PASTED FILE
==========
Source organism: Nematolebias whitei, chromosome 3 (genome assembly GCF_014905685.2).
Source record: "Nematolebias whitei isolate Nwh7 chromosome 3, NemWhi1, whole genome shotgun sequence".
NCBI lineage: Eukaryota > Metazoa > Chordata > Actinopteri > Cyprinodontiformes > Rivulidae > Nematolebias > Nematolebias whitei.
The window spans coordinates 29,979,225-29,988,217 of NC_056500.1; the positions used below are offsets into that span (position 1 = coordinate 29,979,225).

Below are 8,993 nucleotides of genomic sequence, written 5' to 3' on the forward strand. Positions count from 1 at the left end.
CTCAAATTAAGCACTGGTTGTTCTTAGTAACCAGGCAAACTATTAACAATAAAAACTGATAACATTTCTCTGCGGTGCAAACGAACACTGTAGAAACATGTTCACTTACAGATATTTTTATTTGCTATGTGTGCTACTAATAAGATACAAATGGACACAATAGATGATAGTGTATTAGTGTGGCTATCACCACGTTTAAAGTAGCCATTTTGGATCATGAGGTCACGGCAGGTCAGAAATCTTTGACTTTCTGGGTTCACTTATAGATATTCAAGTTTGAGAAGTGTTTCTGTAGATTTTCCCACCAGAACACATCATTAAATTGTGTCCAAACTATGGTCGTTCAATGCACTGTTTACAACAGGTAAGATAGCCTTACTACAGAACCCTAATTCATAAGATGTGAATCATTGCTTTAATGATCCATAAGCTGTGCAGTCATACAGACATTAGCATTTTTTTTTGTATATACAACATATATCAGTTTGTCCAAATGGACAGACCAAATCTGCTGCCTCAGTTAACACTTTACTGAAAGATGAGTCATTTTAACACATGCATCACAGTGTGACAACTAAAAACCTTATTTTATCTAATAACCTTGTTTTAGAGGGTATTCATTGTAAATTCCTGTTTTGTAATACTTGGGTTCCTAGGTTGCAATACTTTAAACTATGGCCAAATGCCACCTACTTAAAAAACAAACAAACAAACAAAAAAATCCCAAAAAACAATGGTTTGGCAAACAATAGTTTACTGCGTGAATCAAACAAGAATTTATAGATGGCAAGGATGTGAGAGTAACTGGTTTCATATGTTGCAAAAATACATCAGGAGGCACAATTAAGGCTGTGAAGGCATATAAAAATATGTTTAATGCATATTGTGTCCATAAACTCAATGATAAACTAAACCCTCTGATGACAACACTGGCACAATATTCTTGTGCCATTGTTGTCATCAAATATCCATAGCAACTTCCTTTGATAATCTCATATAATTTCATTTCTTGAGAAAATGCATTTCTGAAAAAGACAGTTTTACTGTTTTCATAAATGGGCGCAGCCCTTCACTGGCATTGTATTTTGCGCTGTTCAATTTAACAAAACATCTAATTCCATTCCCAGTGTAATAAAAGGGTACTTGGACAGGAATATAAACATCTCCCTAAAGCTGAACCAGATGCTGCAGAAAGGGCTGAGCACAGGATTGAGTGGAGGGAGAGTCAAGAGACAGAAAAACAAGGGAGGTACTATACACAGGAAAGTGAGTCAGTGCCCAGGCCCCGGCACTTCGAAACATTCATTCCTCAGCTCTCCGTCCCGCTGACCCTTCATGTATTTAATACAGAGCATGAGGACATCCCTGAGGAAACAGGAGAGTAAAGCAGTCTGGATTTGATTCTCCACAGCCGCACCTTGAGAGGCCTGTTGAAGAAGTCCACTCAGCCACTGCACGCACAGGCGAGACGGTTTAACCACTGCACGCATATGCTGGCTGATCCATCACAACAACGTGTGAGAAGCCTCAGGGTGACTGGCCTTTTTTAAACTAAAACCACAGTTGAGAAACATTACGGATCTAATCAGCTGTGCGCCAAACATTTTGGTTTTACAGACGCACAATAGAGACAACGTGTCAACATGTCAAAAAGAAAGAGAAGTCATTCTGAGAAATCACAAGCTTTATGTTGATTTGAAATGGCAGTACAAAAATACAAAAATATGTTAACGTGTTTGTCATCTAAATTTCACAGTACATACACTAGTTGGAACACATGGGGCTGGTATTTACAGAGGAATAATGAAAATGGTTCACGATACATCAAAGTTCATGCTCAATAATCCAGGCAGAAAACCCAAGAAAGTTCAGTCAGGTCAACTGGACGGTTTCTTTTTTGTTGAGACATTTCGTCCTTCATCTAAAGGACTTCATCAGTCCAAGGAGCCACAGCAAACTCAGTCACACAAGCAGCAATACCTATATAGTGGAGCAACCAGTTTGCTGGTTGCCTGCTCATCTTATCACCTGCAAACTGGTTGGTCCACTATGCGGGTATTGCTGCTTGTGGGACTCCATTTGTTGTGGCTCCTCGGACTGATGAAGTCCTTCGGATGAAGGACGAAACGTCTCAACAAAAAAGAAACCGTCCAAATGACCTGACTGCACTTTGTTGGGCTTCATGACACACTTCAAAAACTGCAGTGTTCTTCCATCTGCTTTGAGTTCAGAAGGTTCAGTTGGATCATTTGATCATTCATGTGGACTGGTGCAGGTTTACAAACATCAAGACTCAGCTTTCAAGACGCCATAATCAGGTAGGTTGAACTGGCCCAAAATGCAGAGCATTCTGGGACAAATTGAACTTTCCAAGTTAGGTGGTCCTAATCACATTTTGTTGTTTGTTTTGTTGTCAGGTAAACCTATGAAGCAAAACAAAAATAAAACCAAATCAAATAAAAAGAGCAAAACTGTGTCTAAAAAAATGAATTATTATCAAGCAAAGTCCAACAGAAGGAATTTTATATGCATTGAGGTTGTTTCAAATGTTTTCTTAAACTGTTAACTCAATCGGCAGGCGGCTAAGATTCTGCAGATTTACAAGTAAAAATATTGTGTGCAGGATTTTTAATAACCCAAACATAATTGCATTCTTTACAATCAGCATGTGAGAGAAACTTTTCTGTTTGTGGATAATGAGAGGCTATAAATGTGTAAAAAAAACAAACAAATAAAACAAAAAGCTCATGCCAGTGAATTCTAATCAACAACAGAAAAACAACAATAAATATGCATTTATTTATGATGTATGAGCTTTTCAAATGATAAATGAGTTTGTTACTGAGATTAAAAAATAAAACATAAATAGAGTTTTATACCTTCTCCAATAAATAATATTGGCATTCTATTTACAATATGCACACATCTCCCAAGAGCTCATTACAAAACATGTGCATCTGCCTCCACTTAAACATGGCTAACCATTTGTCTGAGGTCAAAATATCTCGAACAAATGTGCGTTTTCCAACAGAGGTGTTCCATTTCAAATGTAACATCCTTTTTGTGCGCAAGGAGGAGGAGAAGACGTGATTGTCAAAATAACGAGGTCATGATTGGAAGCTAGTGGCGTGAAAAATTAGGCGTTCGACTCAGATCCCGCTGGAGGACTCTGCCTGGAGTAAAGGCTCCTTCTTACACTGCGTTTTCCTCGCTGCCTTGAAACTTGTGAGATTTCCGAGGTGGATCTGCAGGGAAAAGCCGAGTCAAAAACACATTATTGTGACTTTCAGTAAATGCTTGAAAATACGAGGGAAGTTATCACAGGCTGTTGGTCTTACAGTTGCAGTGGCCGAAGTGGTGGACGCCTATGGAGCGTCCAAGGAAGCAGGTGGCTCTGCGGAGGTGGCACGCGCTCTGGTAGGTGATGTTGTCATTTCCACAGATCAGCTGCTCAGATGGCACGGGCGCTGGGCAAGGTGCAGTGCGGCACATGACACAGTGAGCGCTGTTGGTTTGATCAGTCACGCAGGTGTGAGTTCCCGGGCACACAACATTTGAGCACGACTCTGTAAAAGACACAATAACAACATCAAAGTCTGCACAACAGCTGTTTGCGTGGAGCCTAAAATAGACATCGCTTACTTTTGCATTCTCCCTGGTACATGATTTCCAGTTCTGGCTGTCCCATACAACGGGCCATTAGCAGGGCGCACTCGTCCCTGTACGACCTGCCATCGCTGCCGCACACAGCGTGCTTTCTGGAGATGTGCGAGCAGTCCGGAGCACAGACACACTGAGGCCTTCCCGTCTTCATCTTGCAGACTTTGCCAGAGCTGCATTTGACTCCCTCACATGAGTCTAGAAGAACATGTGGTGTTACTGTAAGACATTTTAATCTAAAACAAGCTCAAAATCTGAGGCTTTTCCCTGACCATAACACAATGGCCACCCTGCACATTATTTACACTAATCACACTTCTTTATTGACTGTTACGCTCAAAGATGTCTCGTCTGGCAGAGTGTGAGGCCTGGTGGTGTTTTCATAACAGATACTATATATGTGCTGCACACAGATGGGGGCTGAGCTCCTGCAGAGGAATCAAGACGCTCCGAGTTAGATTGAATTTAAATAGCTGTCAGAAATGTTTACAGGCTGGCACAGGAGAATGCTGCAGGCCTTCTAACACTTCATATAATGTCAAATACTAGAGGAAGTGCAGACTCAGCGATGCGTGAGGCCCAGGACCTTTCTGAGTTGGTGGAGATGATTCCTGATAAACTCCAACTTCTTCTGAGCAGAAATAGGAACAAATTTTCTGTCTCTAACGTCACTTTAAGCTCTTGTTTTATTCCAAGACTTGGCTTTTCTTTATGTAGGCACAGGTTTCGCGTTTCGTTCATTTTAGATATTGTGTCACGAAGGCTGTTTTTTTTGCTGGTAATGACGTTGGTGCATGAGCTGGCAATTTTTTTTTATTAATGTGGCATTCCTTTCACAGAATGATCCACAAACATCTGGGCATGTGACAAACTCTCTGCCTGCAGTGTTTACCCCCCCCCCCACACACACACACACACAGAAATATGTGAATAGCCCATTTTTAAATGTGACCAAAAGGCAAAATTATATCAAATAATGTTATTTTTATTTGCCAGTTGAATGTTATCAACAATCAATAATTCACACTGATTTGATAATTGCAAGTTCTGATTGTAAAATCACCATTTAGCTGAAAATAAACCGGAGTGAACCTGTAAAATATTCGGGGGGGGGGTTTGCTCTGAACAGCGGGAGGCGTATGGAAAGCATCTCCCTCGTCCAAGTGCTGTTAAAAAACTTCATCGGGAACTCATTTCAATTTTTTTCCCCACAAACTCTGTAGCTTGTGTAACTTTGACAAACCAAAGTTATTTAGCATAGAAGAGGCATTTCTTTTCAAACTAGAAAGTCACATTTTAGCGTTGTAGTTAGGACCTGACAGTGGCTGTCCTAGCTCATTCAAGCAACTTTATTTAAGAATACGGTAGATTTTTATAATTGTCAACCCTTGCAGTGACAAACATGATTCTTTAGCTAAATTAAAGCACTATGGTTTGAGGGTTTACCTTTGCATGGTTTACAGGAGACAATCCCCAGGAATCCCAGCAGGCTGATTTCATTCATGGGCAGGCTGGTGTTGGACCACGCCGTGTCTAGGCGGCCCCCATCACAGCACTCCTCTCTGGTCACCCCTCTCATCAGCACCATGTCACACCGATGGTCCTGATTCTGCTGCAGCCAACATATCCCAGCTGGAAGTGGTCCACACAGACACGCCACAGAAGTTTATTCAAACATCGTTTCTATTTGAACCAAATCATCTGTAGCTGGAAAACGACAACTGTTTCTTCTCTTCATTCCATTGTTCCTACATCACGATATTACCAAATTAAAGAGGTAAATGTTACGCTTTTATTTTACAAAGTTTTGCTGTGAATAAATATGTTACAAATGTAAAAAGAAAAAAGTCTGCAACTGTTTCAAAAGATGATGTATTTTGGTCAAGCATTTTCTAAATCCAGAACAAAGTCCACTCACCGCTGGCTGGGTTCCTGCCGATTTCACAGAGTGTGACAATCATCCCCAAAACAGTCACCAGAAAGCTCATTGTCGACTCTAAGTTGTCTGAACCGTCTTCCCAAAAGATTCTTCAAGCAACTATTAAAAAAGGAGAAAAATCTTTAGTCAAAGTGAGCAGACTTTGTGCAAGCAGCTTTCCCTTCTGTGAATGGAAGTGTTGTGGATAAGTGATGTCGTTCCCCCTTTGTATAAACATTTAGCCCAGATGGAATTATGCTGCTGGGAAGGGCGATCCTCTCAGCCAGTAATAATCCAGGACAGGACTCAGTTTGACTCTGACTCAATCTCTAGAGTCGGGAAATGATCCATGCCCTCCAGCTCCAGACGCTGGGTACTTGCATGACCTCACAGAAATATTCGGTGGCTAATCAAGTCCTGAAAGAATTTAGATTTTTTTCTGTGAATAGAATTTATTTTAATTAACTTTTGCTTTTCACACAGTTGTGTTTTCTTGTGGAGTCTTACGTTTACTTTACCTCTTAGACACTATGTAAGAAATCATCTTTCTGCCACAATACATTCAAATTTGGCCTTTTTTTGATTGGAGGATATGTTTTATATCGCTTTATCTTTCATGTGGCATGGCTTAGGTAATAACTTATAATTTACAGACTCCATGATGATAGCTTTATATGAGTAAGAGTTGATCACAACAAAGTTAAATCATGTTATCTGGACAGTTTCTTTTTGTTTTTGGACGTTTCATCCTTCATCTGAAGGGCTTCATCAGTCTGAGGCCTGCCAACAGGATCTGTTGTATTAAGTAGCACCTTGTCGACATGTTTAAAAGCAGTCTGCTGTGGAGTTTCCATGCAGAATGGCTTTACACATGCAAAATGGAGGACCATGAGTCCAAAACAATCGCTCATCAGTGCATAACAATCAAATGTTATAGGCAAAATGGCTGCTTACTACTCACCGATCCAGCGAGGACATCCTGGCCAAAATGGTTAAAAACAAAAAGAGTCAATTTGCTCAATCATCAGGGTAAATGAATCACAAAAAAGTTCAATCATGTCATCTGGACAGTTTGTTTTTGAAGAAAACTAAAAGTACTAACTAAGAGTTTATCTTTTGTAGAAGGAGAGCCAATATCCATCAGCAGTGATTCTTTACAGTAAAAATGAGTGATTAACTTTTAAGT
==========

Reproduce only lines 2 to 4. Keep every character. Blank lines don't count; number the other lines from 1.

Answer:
Source record: "Nematolebias whitei isolate Nwh7 chromosome 3, NemWhi1, whole genome shotgun sequence".
NCBI lineage: Eukaryota > Metazoa > Chordata > Actinopteri > Cyprinodontiformes > Rivulidae > Nematolebias > Nematolebias whitei.
The window spans coordinates 29,979,225-29,988,217 of NC_056500.1; the positions used below are offsets into that span (position 1 = coordinate 29,979,225).